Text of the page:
ACT offers hope in national campaign to raise the age of criminal responsibility

Toni Hassan

The ACT government has committed itself to raising the age of criminal responsibility from 10 to 14 in line with United Nations standards.

In an emblematic victory for active minority government and cross-disciplinary advocacy, Labor this week voted for a Greens motion calling on it to commit to making the change, and in doing so, the ACT became the first of Australia’s eight state and territory governments to break ranks.

The ACT Labor Government, led by Andrew Barr, says it will start planning the transition now, so that the next government (most likely also Labor if the polls are right) can make the change after the October territory election.

Attorney-General Gordon Ramsay said he would still prefer a national approach, which had seemed imminent until July when the state, territory and Commonwealth attorneys general deferred a decision for another year (the deferral came as a disappointment to many in the health and law sectors who have actively and collaboratively campaigned on this).

The Australian Human Rights Commission, Amnesty International, the Law Council of Australia, the Public Health Association of Australia and the Australian Medical Association have all urged the government to lift the age at which a child is deemed capable of committing an offence. They argued that Australia’s present uniform age, 10, is one of the lowest in the world and raising the age of criminal responsibility would be based on solid evidence relating to child development and neurology.

The Law Council says that up until at least 14 years old, the behaviour of young people ought to be addressed through support services and appropriate and targeted therapeutic interventions that are proved to be in their best interests. These should not be provided through the criminal justice system.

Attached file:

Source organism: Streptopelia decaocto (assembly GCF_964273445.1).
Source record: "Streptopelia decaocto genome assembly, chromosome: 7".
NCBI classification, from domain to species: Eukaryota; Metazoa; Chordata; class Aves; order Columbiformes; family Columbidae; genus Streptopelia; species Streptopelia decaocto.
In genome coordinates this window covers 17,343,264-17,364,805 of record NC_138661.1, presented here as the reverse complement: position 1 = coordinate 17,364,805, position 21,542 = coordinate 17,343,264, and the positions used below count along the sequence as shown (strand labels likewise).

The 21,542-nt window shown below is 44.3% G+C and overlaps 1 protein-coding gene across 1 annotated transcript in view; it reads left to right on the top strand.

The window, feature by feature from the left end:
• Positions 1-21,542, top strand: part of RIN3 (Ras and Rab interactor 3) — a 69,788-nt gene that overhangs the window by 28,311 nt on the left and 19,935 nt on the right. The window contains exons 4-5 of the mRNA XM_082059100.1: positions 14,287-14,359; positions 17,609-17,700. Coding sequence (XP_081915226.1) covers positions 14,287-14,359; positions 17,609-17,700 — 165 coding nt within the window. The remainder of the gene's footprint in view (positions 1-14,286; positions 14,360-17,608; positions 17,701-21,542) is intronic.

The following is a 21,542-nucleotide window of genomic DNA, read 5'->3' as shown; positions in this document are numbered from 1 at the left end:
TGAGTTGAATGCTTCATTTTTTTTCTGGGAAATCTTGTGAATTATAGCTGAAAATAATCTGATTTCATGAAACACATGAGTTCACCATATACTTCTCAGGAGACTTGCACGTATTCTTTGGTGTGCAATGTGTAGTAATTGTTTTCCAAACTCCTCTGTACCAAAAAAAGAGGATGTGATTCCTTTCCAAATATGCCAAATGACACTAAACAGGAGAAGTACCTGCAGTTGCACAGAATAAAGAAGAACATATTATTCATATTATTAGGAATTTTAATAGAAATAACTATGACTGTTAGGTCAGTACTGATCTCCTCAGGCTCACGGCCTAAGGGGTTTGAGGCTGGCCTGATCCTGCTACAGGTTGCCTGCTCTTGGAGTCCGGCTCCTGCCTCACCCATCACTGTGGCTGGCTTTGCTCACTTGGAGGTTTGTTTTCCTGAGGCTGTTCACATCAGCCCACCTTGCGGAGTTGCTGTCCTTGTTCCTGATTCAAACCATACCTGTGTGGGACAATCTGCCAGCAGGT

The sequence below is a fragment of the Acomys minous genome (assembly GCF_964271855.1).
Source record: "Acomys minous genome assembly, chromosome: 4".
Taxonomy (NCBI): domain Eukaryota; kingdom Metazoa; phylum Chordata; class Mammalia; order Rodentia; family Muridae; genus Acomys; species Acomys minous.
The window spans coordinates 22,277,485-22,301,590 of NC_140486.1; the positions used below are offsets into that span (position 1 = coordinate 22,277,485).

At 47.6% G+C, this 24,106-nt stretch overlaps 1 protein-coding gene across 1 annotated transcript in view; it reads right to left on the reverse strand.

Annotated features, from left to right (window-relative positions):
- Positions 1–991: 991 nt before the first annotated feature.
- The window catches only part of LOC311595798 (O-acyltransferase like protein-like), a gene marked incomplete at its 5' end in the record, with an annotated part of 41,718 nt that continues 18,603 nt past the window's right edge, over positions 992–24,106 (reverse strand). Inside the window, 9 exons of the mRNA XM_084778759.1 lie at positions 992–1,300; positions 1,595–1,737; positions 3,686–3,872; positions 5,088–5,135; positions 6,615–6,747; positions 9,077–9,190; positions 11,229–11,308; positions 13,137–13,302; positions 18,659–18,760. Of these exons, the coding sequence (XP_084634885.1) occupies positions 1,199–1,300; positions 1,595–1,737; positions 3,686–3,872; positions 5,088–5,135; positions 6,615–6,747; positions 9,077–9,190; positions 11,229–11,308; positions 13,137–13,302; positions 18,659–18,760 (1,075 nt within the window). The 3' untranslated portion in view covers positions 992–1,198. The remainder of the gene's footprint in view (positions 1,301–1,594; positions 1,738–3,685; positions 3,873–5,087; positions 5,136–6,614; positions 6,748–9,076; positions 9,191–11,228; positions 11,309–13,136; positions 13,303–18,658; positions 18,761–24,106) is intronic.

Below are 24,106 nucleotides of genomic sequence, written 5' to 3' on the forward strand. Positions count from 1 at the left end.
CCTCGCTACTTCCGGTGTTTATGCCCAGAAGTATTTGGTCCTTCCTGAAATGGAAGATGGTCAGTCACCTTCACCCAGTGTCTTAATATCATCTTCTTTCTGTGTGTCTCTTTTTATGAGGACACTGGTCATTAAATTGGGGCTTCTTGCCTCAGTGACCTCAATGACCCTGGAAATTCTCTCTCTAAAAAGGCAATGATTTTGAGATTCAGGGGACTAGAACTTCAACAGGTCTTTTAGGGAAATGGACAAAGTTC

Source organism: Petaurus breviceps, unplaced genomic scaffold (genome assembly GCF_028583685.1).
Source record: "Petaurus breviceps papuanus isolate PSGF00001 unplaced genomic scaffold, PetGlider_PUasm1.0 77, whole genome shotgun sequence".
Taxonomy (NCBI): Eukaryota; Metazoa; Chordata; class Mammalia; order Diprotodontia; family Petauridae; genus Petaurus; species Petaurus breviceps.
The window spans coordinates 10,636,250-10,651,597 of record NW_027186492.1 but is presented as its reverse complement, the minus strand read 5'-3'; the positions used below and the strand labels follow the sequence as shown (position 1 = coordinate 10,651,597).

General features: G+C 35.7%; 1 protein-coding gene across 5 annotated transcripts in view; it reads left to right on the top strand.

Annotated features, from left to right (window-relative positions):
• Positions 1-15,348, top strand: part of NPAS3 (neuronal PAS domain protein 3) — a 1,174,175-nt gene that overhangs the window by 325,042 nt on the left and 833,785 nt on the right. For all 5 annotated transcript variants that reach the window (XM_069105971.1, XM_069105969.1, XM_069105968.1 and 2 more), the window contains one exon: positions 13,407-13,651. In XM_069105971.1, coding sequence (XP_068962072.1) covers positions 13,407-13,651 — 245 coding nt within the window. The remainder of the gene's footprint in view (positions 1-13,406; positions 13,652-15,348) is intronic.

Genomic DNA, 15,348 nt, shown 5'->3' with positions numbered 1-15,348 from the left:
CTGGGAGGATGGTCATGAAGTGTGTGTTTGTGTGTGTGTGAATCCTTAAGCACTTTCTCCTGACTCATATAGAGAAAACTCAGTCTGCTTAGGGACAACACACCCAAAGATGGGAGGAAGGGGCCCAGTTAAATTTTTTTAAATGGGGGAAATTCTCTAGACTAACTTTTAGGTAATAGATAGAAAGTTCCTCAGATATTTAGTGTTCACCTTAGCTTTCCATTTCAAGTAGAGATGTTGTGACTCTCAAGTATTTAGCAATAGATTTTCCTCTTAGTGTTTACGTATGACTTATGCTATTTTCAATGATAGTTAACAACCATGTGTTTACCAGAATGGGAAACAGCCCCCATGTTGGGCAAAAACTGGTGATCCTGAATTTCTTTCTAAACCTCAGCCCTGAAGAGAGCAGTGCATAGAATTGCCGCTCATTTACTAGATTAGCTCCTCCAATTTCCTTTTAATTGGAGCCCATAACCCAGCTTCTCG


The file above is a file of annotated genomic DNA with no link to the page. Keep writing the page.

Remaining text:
Treating young people as criminals unfairly targets those who are the most disadvantaged, amounting to “criminalisation of social need”.

Children arrested before the age of 14 are estimated to be three times as likely to reoffend as adults than children arrested after the age of 14. Simply put, the earlier a child enters the criminal justice system, the more likely they are to still be there years later.

The motion by Shane Rattenbury of the ACT Greens listed support from ACT groups including the ACT Human Rights Commission, ACT Council of Social Service, the Aboriginal Legal Service NSW/ACT, Winnunga Nimmityjah Aboriginal Health and Community Services, Gugan Gulwan Youth Aboriginal Corporation, Anglicare NSW South/ACT, and the Youth Coalition of the ACT.

But it didn’t get support from the Liberal Party.

The Human Rights Law Centre says around 9000 children under 14 go through the youth justice system each year. Around 600 go on to be locked up, most in youth detention centres, some in adult jails.

Two thirds are of Aboriginal and Torres Strait Islander descent.

Rattenbury acknowledged the need to set up new programs and develop new frameworks to support young offenders up until the age of 14. It’s why his motion gave the government time.

Ramsay is still hopeful the other governments will be convinced by the evidence, but in the meantime, he is prepared to go it alone.

Further protracted delays in other states and territories are hard to fathom.

As a response to anti-social or behaviour deemed offensive, criminalisation not only harms the life chances of young people but in turn makes our community less safe.

It makes good sense to embrace alternatives to incarceration by investing in diversion programs and prevention that addresses their underlying issues and generates positive pathways that children and young people feel like they can adopt.

There are many interactions between police, corrections and medical and health sectors. One significant way to divert young people from youth justice is to ensure they have positive interactions with the health system.

Toni Hassan is the former media manager at PHAA and works as a public health and communications consultant. She is an adjunct research fellow with the Australian Centre for Christianity and Culture, Charles Sturt University in Canberra.




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